By Tina Kelley, NYTimes
It’s a prime tenet of New York City real estate that there just isn’t enough of it. And the city’s lack of space can have theological ramifications, when apartment dwellers don’t have room, say, for a full-size Christmas tree or a sukkah, a temporary shelter used to celebrate the Jewish harvest festival, which started Monday evening and continues through this coming Monday evening, with some celebrations continuing on Tuesday.
So another tenet of city real estate kicks in: location, location, location. Which explains the popularity of the sukkah in Bryant Park, one of a handful of public huts where Jews eat and say blessings in during the festival, known as Sukkot. The shelters commemorate the 40 years Jews spent in makeshift dwellings while headed toward the Holy Land.
“We’re between Times Square, Penn Station and Grand Central, so we’re definitely one of the most visible sukkahs in the world,” said Rabbi Joshua Metzger of Chabad Lubavitch of Midtown Manhattan, who was presiding over the lunchtime guests on Thursday.
While a pianist serenaded the crowd with a sophisticated version of “Take the A Train,” nearly drowned out by renovation work on the west facade of the New York Public Library, dozens of people drifted in and out, stopping to say a blessing over the etrog, a citrus fruit, and the lulav, a palm frond, carrying pizza boxes, even the occasional bottle of amaretto. And all the local restaurants deliver here, the rabbi said.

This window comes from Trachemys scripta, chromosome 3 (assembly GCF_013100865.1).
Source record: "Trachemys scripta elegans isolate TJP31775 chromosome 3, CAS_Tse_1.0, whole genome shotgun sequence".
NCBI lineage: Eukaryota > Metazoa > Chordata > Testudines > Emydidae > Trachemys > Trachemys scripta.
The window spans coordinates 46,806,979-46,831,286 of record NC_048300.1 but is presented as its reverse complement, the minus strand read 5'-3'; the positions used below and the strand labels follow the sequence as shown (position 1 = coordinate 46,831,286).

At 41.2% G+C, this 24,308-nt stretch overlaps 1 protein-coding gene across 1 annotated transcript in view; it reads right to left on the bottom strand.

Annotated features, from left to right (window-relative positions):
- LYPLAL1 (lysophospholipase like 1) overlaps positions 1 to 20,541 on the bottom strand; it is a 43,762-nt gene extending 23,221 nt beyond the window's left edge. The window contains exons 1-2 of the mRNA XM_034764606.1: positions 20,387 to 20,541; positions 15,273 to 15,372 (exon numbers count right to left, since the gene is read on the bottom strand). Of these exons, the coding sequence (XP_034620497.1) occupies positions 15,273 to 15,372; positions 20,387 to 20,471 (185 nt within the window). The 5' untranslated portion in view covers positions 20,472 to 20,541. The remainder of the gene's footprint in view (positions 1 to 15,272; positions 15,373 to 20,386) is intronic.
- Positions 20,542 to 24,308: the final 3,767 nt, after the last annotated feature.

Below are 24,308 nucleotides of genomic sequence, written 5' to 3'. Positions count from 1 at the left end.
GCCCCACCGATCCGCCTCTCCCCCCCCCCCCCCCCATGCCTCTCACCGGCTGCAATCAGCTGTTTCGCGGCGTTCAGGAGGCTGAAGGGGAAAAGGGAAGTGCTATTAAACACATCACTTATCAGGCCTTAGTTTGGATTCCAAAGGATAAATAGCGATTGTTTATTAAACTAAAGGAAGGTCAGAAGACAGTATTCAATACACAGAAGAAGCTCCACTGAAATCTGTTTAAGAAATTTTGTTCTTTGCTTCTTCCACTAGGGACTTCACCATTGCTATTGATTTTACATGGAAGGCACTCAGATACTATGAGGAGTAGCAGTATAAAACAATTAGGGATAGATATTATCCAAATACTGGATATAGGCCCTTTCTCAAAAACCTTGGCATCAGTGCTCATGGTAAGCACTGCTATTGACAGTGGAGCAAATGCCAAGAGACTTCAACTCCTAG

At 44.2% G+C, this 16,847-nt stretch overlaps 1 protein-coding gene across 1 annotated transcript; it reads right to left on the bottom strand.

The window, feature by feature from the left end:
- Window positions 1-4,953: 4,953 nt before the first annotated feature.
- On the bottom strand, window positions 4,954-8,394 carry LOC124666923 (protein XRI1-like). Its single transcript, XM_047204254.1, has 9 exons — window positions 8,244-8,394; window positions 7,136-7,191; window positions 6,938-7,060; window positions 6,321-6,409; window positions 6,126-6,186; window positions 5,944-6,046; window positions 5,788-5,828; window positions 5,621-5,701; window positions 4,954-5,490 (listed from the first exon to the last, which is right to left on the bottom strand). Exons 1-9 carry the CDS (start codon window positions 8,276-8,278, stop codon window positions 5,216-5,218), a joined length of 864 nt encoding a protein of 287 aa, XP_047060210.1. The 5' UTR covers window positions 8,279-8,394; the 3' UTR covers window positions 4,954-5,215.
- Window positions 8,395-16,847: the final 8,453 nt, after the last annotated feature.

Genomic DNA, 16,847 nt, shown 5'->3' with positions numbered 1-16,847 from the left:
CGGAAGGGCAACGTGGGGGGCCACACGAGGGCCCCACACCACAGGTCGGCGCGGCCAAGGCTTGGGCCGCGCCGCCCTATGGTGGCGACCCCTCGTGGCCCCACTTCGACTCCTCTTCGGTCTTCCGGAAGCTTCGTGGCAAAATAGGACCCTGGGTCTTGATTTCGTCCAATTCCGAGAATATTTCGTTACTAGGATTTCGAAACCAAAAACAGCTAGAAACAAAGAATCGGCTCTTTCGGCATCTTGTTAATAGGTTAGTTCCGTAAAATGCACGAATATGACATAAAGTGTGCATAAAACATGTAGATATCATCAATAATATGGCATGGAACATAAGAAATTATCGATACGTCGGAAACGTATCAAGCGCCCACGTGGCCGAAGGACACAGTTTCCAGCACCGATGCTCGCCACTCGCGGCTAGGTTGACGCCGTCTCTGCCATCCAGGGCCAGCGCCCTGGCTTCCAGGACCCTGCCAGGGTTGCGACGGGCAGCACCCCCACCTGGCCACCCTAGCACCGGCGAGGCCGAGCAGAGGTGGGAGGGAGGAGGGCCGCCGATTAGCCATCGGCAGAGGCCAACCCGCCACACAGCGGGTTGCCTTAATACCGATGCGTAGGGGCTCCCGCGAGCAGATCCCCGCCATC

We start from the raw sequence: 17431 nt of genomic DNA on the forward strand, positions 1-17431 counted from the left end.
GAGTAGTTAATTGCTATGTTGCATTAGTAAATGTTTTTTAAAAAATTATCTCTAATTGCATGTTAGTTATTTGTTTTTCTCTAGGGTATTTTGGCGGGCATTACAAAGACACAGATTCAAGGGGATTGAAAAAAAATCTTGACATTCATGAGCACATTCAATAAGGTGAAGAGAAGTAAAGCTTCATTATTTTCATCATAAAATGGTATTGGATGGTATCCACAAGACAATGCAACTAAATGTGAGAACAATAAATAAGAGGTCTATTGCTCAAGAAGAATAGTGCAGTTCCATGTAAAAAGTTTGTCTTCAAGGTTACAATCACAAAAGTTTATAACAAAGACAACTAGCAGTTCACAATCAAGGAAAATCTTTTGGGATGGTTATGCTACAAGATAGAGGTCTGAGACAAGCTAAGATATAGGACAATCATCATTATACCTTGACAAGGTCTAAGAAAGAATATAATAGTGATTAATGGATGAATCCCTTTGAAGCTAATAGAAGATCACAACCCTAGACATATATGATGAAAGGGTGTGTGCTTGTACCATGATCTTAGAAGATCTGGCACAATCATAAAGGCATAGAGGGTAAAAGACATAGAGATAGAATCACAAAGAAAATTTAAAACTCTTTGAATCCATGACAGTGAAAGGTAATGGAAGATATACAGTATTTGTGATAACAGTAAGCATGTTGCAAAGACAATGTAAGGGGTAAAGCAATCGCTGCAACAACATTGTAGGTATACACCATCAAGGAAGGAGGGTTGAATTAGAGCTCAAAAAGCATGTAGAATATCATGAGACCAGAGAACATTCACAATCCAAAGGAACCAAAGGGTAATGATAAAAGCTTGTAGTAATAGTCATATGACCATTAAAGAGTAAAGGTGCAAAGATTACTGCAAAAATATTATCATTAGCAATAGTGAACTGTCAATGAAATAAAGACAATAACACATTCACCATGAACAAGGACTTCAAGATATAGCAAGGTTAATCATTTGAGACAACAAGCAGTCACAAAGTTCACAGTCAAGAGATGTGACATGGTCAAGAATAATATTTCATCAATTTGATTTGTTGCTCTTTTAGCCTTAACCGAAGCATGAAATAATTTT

Chaya Schwartz, 30, brought her daughter, Bookie, 8.
“It’s wonderful to see it in Bryant Park, when you see all the secular activities going on,” she said. “I was at Hannah Montana at 6 a.m. here with my daughter, and it’s nice to bring her here to celebrate the Jewish holiday.”
Ms. Schwartz works in real estate, and many other visitors were in banking or other financial services.
“In tough times, whether it’s the economy or politics, with the war and the election, I think people are searching for something more deep and spiritual,” she said, adding that she wouldn’t be surprised if more people came this year than in the past dozen years the shelters have appeared in the park.
“It’s part of our heritage, and reminds us of our home in Israel,” said Nurit Leiderman, who gave her profession as “a banker, still.” She brought her friend, Stephanie Wong, who is not Jewish, to the sukkah — the holiday’s traditions include welcoming outsiders and celebrating unity. “It’s part of the nice things about Sukkot — you can bring people and show them about your traditions,” Ms. Leiderman said.
Besides, living as she does in a small apartment on the Lower East Side, “I can’t really spare a place for my shoes, let alone a sukkah,” she said.
Other Sukkot celebrations have been planned for the week, including Sushi in the Sukkah, Jazz in the Sukkah, and Pizza in the Hut. Chabad’s Web site provides a Sukkot search, where shelters can be found in 333 cities in 23 countries. The group also sponsors two 48-foot trailers carrying mobile sukkahs throughout Manhattan.
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